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Predicting Body Mass from the Skeleton with an Application to the Georgia Coast


Please use this identifier to cite or link to this item: http://hdl.handle.net/1928/13883

Predicting Body Mass from the Skeleton with an Application to the Georgia Coast

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Title: Predicting Body Mass from the Skeleton with an Application to the Georgia Coast
Author: Daneshvari, Shamsi
Advisor(s): Pearson, Osbjorn
Committee Member(s): Edgar, Heather JH
Bedrick, Edward
Konigsberg, Lyle
Department: University of New Mexico. Dept. of Anthropology
Subject: body mass, Georgia, Agriculture, hunter gatherers, social status
Social status and body mass
LC Subject(s): Human skeleton--Analysis
Physical anthropology
Degree Level: Doctoral
Abstract: Body mass has been studied in multiple subfields within anthropology, including paleoanthropology, bioarchaeology, biomechanics, and forensics. Most previous studies that focused on predicting mass from the skeleton utilized population averages, living subjects, and/or small sample sizes. This study sought to create an individualized predictive model of body mass estimation from multiple skeletal elements. The new multiple element model was then compared to three models currently used by anthropologists. Three hypotheses were tested: 1) the multiple element model has a lower predictive error than the other models, 2) upper limb elements will predict mass more accurately and 3) articular dimensions predict mass more accurately. All three hypotheses were rejected in favor of mixed models. The multiple element model predicted mass (for males and females) and the Grine and colleagues femoral head model (for females only) had low predictive error. Both upper and lower limbs as well as diaphyseal and articular dimensions were selected as significant predictors in the multiple element model. Improved estimation of body mass is used to address our understanding of the behavioral and cultural changes that occurred with the transition to agriculture on the Georgia coast. Social stratification within societies is of great importance in anthropology, as it helps us to see how past peoples interacted, lived, and were organized. In some instances, it becomes difficult to determine when social stratification developed due to a lack of preservation of artifacts indicative of status. In such cases, it is necessary to develop multiple avenues to determine the level of stratification within a society. Two hypotheses were tested: 1) agricultural populations had significantly greater mean mass relative to height (body mass index) than the earlier hunter-gatherers, and 2) agriculturalists display a significantly greater variance, and/or distribution of body mass indices than hunter gatherers. Both hypotheses were rejected as no significant difference in the mean, variance or distribution in BMI values was found between hunter gatherers and agriculturalists. Although a significant difference is not seen between pre-agricultural and agricultural groups, further analyses are warranted before using the distribution of body mass as a proxy for social status are abandoned.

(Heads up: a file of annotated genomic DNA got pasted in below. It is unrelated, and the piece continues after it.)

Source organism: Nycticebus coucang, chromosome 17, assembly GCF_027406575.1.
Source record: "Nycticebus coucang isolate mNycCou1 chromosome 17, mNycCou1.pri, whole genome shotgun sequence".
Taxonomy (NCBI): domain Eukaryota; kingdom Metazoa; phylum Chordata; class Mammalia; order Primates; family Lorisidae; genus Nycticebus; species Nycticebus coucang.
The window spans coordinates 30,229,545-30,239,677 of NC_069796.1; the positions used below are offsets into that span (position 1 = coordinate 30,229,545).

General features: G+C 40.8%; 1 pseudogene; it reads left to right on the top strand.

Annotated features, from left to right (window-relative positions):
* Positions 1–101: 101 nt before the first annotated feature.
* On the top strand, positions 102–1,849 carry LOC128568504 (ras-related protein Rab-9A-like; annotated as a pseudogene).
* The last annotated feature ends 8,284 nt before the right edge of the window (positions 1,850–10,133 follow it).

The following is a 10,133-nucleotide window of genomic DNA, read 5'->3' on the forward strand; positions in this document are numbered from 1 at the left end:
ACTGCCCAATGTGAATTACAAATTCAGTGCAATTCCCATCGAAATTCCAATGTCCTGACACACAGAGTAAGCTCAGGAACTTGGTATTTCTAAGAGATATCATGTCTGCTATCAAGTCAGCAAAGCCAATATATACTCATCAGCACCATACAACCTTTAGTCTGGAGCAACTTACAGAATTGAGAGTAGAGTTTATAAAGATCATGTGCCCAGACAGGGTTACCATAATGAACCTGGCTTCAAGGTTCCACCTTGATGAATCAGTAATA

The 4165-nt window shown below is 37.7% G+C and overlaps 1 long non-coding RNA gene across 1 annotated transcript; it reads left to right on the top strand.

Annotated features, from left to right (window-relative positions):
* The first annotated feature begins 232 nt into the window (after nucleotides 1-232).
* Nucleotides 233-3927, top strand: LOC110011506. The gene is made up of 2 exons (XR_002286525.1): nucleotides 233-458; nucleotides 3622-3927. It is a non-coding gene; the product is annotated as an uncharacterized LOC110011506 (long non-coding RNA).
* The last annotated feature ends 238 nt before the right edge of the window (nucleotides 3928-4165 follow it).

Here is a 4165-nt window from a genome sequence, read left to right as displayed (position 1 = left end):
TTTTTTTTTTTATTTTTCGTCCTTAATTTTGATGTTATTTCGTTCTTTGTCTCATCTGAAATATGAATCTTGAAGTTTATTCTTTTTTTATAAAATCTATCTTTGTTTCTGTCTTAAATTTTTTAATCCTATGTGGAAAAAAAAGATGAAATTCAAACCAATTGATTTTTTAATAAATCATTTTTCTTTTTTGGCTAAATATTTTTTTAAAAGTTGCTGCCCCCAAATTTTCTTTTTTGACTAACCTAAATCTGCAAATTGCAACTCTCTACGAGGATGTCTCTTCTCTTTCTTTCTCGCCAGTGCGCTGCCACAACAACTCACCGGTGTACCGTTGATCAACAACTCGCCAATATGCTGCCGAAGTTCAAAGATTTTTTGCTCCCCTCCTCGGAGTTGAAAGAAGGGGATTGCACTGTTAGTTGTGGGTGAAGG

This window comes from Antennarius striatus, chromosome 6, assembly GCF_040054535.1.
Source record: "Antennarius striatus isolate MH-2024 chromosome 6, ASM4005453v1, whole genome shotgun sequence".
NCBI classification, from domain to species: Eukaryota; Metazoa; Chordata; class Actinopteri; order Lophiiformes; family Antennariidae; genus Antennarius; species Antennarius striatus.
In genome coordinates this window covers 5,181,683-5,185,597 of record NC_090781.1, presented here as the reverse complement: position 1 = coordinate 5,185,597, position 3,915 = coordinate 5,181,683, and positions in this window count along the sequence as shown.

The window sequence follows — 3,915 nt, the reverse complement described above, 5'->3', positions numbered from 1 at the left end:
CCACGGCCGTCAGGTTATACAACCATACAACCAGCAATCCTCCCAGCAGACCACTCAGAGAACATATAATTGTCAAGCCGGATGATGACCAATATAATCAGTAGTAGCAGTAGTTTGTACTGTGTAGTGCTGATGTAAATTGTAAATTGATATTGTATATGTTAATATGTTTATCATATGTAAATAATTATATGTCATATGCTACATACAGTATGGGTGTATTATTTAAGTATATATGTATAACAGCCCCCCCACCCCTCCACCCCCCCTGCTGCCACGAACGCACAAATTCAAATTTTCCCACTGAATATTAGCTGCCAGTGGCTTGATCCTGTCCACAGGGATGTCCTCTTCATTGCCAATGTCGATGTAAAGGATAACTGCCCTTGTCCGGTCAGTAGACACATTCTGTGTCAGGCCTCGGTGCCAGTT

Graduation Date: July 2011
URI: http://hdl.handle.net/1928/13883

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